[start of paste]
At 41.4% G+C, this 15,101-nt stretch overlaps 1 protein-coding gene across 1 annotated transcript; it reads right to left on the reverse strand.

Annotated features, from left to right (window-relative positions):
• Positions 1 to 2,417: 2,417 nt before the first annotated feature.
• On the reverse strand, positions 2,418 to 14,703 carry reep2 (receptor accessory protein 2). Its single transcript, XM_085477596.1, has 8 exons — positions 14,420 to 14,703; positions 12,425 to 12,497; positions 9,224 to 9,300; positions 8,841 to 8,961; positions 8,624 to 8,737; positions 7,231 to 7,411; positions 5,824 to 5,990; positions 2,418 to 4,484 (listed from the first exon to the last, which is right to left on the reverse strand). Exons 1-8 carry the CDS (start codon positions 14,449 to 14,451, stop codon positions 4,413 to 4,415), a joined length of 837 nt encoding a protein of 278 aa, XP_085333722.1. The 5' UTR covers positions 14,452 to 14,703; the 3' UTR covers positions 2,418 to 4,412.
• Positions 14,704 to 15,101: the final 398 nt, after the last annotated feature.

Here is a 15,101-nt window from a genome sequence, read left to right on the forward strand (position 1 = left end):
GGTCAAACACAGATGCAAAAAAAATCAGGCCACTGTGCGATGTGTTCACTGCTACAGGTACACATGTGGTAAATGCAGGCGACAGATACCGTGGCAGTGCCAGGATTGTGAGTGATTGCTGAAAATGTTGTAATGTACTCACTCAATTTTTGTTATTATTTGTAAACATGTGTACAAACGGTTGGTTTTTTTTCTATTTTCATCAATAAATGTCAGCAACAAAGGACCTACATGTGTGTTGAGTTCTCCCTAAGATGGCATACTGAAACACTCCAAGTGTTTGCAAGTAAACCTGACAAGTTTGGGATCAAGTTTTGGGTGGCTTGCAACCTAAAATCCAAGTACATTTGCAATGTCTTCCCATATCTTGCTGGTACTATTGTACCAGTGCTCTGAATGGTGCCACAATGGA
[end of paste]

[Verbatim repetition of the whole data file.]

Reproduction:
At 41.4% G+C, this 15,101-nt stretch overlaps 1 protein-coding gene across 1 annotated transcript; it reads right to left on the reverse strand.

Annotated features, from left to right (window-relative positions):
• Positions 1 to 2,417: 2,417 nt before the first annotated feature.
• On the reverse strand, positions 2,418 to 14,703 carry reep2 (receptor accessory protein 2). Its single transcript, XM_085477596.1, has 8 exons — positions 14,420 to 14,703; positions 12,425 to 12,497; positions 9,224 to 9,300; positions 8,841 to 8,961; positions 8,624 to 8,737; positions 7,231 to 7,411; positions 5,824 to 5,990; positions 2,418 to 4,484 (listed from the first exon to the last, which is right to left on the reverse strand). Exons 1-8 carry the CDS (start codon positions 14,449 to 14,451, stop codon positions 4,413 to 4,415), a joined length of 837 nt encoding a protein of 278 aa, XP_085333722.1. The 5' UTR covers positions 14,452 to 14,703; the 3' UTR covers positions 2,418 to 4,412.
• Positions 14,704 to 15,101: the final 398 nt, after the last annotated feature.

Here is a 15,101-nt window from a genome sequence, read left to right on the forward strand (position 1 = left end):
GGTCAAACACAGATGCAAAAAAAATCAGGCCACTGTGCGATGTGTTCACTGCTACAGGTACACATGTGGTAAATGCAGGCGACAGATACCGTGGCAGTGCCAGGATTGTGAGTGATTGCTGAAAATGTTGTAATGTACTCACTCAATTTTTGTTATTATTTGTAAACATGTGTACAAACGGTTGGTTTTTTTTCTATTTTCATCAATAAATGTCAGCAACAAAGGACCTACATGTGTGTTGAGTTCTCCCTAAGATGGCATACTGAAACACTCCAAGTGTTTGCAAGTAAACCTGACAAGTTTGGGATCAAGTTTTGGGTGGCTTGCAACCTAAAATCCAAGTACATTTGCAATGTCTTCCCATATCTTGCTGGTACTATTGTACCAGTGCTCTGAATGGTGCCACAATGGA